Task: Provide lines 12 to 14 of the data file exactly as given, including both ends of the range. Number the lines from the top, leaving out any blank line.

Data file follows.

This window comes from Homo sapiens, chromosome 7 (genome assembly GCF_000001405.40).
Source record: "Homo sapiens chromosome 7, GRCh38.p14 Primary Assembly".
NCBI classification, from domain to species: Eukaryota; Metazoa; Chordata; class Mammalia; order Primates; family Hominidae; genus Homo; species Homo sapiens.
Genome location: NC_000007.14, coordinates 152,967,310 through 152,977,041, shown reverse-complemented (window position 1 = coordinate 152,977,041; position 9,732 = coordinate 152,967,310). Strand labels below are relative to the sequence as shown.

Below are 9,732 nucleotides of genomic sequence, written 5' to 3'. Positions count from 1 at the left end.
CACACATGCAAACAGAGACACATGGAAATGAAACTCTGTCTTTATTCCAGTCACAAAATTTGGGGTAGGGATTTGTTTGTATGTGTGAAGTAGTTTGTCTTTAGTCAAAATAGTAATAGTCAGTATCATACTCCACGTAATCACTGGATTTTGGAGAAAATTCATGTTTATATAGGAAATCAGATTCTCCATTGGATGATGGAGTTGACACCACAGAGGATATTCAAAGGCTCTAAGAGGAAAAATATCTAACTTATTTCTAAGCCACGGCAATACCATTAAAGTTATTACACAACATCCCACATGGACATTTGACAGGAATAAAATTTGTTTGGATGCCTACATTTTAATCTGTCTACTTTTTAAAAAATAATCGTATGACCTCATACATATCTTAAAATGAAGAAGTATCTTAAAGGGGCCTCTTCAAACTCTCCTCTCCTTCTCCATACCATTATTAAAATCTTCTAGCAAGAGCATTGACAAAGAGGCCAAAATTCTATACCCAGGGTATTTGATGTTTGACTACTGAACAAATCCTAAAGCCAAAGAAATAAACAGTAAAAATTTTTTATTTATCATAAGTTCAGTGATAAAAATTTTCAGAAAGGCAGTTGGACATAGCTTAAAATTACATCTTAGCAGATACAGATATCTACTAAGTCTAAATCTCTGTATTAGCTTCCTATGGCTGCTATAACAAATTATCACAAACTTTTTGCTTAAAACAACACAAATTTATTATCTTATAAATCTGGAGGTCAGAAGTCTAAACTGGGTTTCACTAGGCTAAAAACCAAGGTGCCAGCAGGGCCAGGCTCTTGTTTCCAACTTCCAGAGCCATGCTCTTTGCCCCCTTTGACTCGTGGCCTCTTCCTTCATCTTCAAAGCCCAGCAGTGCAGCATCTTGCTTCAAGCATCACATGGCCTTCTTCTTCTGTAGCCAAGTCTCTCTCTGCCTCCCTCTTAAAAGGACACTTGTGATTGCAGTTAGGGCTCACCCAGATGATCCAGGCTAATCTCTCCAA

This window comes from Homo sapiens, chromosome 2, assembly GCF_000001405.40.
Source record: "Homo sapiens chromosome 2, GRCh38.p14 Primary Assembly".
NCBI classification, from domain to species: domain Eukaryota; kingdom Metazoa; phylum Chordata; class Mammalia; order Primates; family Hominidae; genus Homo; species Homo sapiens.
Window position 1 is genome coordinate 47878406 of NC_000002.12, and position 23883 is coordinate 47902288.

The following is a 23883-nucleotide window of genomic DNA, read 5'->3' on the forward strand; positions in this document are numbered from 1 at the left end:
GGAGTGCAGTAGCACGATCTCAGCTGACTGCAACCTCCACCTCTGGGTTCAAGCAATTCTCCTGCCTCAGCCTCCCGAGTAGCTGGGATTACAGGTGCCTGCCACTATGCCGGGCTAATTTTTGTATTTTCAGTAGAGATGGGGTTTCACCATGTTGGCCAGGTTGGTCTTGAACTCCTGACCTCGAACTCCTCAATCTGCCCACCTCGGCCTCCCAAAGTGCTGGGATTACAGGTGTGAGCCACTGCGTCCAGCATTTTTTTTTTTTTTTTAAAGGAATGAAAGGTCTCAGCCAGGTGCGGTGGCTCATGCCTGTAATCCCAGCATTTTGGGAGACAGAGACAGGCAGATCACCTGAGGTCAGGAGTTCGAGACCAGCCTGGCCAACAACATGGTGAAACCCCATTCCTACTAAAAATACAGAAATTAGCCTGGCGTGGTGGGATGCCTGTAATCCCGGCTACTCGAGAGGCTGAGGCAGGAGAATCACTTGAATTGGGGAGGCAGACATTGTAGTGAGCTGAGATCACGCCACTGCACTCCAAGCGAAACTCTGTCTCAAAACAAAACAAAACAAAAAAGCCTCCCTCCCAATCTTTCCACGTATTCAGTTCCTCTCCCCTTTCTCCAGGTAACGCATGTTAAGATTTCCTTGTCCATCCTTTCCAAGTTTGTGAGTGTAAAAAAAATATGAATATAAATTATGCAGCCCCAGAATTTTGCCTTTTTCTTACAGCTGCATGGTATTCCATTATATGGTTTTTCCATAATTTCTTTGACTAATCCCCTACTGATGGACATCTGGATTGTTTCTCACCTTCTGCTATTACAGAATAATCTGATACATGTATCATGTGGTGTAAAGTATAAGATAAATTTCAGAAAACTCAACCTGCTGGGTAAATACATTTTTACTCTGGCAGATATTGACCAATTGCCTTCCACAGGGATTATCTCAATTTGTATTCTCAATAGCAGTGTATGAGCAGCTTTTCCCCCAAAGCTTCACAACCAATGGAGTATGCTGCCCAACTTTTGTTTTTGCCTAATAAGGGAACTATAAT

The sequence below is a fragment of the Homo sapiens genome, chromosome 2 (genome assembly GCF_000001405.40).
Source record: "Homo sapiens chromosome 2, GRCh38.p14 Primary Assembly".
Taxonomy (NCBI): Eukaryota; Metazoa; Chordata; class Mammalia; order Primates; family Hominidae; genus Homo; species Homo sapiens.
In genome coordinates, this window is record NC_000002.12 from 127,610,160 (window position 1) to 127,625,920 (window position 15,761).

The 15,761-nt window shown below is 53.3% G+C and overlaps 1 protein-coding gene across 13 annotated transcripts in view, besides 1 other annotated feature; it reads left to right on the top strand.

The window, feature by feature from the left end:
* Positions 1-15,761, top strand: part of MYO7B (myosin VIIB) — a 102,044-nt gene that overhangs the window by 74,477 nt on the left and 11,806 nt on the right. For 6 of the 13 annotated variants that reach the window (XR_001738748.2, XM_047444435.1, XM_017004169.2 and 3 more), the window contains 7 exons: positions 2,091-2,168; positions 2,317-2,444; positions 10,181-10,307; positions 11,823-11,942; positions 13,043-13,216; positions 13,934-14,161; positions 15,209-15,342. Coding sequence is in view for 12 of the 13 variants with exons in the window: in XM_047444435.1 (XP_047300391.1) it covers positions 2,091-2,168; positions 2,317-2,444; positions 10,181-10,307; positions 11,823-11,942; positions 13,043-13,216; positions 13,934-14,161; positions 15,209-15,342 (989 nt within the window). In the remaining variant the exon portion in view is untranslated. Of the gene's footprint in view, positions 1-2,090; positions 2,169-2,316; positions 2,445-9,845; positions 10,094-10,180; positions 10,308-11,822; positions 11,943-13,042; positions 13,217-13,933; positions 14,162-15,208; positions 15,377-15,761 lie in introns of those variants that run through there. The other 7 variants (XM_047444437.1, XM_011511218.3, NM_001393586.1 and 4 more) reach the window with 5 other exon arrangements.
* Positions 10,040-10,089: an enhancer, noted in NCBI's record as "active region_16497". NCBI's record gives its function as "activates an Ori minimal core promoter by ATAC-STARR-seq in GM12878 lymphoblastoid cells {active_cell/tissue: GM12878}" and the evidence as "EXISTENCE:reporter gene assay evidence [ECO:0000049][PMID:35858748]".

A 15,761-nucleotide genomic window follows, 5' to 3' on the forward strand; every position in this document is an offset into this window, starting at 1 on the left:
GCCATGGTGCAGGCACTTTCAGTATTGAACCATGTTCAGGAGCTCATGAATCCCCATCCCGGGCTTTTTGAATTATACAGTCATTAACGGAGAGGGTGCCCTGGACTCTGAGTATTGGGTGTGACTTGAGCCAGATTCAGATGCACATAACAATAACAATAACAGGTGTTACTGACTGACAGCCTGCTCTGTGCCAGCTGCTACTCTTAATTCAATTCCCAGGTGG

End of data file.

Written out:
GGAGTGCAGTAGCACGATCTCAGCTGACTGCAACCTCCACCTCTGGGTTCAAGCAATTCTCCTGCCTCAGCCTCCCGAGTAGCTGGGATTACAGGTGCCTGCCACTATGCCGGGCTAATTTTTGTATTTTCAGTAGAGATGGGGTTTCACCATGTTGGCCAGGTTGGTCTTGAACTCCTGACCTCGAACTCCTCAATCTGCCCACCTCGGCCTCCCAAAGTGCTGGGATTACAGGTGTGAGCCACTGCGTCCAGCATTTTTTTTTTTTTTTTAAAGGAATGAAAGGTCTCAGCCAGGTGCGGTGGCTCATGCCTGTAATCCCAGCATTTTGGGAGACAGAGACAGGCAGATCACCTGAGGTCAGGAGTTCGAGACCAGCCTGGCCAACAACATGGTGAAACCCCATTCCTACTAAAAATACAGAAATTAGCCTGGCGTGGTGGGATGCCTGTAATCCCGGCTACTCGAGAGGCTGAGGCAGGAGAATCACTTGAATTGGGGAGGCAGACATTGTAGTGAGCTGAGATCACGCCACTGCACTCCAAGCGAAACTCTGTCTCAAAACAAAACAAAACAAAAAAGCCTCCCTCCCAATCTTTCCACGTATTCAGTTCCTCTCCCCTTTCTCCAGGTAACGCATGTTAAGATTTCCTTGTCCATCCTTTCCAAGTTTGTGAGTGTAAAAAAAATATGAATATAAATTATGCAGCCCCAGAATTTTGCCTTTTTCTTACAGCTGCATGGTATTCCATTATATGGTTTTTCCATAATTTCTTTGACTAATCCCCTACTGATGGACATCTGGATTGTTTCTCACCTTCTGCTATTACAGAATAATCTGATACATGTATCATGTGGTGTAAAGTATAAGATAAATTTCAGAAAACTCAACCTGCTGGGTAAATACATTTTTACTCTGGCAGATATTGACCAATTGCCTTCCACAGGGATTATCTCAATTTGTATTCTCAATAGCAGTGTATGAGCAGCTTTTCCCCCAAAGCTTCACAACCAATGGAGTATGCTGCCCAACTTTTGTTTTTGCCTAATAAGGGAACTATAAT

The sequence below is a fragment of the Homo sapiens genome, chromosome 2 (genome assembly GCF_000001405.40).
Source record: "Homo sapiens chromosome 2, GRCh38.p14 Primary Assembly".